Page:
Textbook: Cases and Materials on The Law of Torts (3rd Ed.), Christie, Meeks, Pryor, Sanders
PART I: NEGLIGENCE:
A. Prima Facie Elements (duty-breach-cause-damages):
1. P must establish that D owed P a duty to conform to a legal standard of conduct for the protection of the P against injury (duty extends to foreseeable P).
2. P must show that D breached the duty.
3. P must show that alleged negligent conduct was the proximate cause of P’s injury.
4. P must show damages.
a. Usually physical injury or damage to property (we will talk about emotional injury later).
1. Contributory negligence.
2. Comparative negligence.
3. Assumption of risk.
C. General Analytic Framework(like framework for intentional torts):
1. P must establish each element by a preponderance of the evidence.
2. D can defeat with defenses.
D. Risk Theory (theory underlying negligence):
1. Risk = foreseeable, possible harm created by conduct.
2. Learned Hand Classic Formula: a risk is unreasonable when the foreseeable probability and gravity of the harm outweigh the burden to D of alternative conduct which would have prevented the harm (weighing test).
3. In determining whether a risk is unreasonable, consider:
a. Foreseeability of risk/harm.
b. Gravity of harm that conduct would cause.
c. Cost of preventing the harm.
4. Risk theory has little to do with traditional negligence claims but is an expanding tort – used as an instrument for changing public policy.
E. Distinguished from Intentional Torts:
1. No intent required – fault is included in notion of duty.
2. [?] Language of prima facie elements is purposefully ambiguous to allow for interplay between court and jury:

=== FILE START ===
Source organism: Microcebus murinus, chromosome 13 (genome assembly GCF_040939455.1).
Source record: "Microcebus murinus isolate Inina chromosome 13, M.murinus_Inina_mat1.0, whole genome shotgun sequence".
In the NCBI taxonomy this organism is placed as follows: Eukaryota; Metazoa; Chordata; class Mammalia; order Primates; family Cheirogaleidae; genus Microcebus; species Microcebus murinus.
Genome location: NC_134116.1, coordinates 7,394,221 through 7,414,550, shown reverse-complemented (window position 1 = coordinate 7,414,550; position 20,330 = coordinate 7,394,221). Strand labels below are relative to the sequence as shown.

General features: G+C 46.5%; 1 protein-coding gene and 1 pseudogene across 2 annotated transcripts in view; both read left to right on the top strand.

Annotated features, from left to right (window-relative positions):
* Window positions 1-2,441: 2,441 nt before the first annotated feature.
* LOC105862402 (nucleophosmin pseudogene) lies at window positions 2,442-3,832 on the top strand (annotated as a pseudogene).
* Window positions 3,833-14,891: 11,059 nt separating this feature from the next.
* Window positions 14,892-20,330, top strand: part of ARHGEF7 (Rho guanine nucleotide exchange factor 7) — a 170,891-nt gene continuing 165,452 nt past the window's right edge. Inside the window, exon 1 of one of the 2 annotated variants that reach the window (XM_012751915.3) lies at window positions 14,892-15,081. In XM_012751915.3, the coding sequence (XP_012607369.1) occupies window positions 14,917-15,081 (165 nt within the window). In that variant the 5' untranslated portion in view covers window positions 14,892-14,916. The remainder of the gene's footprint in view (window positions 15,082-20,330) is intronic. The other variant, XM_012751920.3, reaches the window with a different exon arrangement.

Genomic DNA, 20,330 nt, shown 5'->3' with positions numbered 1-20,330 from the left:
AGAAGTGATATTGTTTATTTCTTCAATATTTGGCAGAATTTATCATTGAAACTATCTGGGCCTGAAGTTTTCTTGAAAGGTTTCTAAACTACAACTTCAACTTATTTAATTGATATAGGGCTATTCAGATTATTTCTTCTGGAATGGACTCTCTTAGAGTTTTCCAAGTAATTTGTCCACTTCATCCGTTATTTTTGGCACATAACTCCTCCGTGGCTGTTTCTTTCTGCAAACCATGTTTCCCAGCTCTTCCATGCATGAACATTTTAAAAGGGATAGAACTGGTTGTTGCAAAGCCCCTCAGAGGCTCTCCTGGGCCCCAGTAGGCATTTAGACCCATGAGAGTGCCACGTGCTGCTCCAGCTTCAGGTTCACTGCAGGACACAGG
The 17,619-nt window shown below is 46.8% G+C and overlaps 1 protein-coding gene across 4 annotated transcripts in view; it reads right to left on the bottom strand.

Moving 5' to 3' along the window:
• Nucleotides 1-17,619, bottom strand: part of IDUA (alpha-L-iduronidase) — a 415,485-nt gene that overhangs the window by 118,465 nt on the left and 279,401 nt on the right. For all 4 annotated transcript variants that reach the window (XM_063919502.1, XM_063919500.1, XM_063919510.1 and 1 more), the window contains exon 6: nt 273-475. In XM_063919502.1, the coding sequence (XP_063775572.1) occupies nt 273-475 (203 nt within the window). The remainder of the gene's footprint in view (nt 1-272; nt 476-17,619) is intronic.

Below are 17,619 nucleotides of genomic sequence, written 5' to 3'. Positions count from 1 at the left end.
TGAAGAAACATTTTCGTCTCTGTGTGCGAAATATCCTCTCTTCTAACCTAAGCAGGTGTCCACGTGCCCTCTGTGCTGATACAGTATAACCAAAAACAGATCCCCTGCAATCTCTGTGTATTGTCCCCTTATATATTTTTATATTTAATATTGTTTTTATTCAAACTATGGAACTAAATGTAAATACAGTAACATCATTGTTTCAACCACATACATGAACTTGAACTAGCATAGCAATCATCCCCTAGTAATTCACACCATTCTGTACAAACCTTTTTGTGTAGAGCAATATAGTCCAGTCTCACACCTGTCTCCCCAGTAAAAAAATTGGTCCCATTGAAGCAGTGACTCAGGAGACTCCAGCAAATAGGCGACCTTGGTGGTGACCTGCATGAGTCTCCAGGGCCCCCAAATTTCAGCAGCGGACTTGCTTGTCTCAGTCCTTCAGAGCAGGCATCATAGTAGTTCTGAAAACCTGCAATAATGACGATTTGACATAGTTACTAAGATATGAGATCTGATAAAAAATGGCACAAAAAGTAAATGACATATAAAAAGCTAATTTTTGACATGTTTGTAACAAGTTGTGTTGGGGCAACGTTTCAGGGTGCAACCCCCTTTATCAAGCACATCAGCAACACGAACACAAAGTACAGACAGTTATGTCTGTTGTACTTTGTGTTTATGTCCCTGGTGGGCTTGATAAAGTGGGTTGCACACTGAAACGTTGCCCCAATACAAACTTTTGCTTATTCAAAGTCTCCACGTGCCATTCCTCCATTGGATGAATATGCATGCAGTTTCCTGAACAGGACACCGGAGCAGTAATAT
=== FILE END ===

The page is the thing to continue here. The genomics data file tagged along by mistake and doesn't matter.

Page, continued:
a. Duty – question of law – court.
b. Breach – question of fact – jury.
c. Cause – question of fact – jury.
d. Damages – question of law – court (usually).
F. Negligence is always tied to litigation – can we get the claim to a jury?
II. duty – reasonable person standard
A. General rule:
1. ORPP: whenever you act, you have a duty to act like an ordinary, reasonable, prudent person.
2. On top of ORPP standard, there is imputed to all persons a knowledge of all things commonly known in the community.
a. All persons are imputed with knowledge of commonly understood dangers (e.g., Delair where D held liable for defective tires).
B. Subjective v. Objective Standard:
1. Rule is the objective test – not whether D intended to exercise due car, nor whether D did the best he could to exercise due care, but whether his conduct was
hen minor is required to act like an ORPP (see RSTMT § 283A).
1) Rationale: nature of activity poses significant threat to public safety.
2) Criteria for what constitutes adult activity (two views):
a) Narrow: RSTMT two-prong test:
(1) Activity primarily/normally engaged in by adults.
(2) Activity that requires a license (e.g., boat, auto).
b) Broad: any activities which are dangerous (potentially hazardous) and which pose a threat to public safety.
d. Generally, parents are not liable in vicarious liability for the negligence of minors; however, one could argue that parents are negligent directly for allowing minor to engage in conduct.
2. Mental condition (objective):
a. In judging D’s conduct, no allowance is made for deficiencies in D’s mental capacity to conform to ORPP standard (fact that D is mentally deficient, intoxicated or insane is irrelevant).
b. In determining contributory negligence of the P, courts may or may not consider the P’s mental capacity (subjective standard); there is still much debate on this issue.
3. Physical condition (subjective):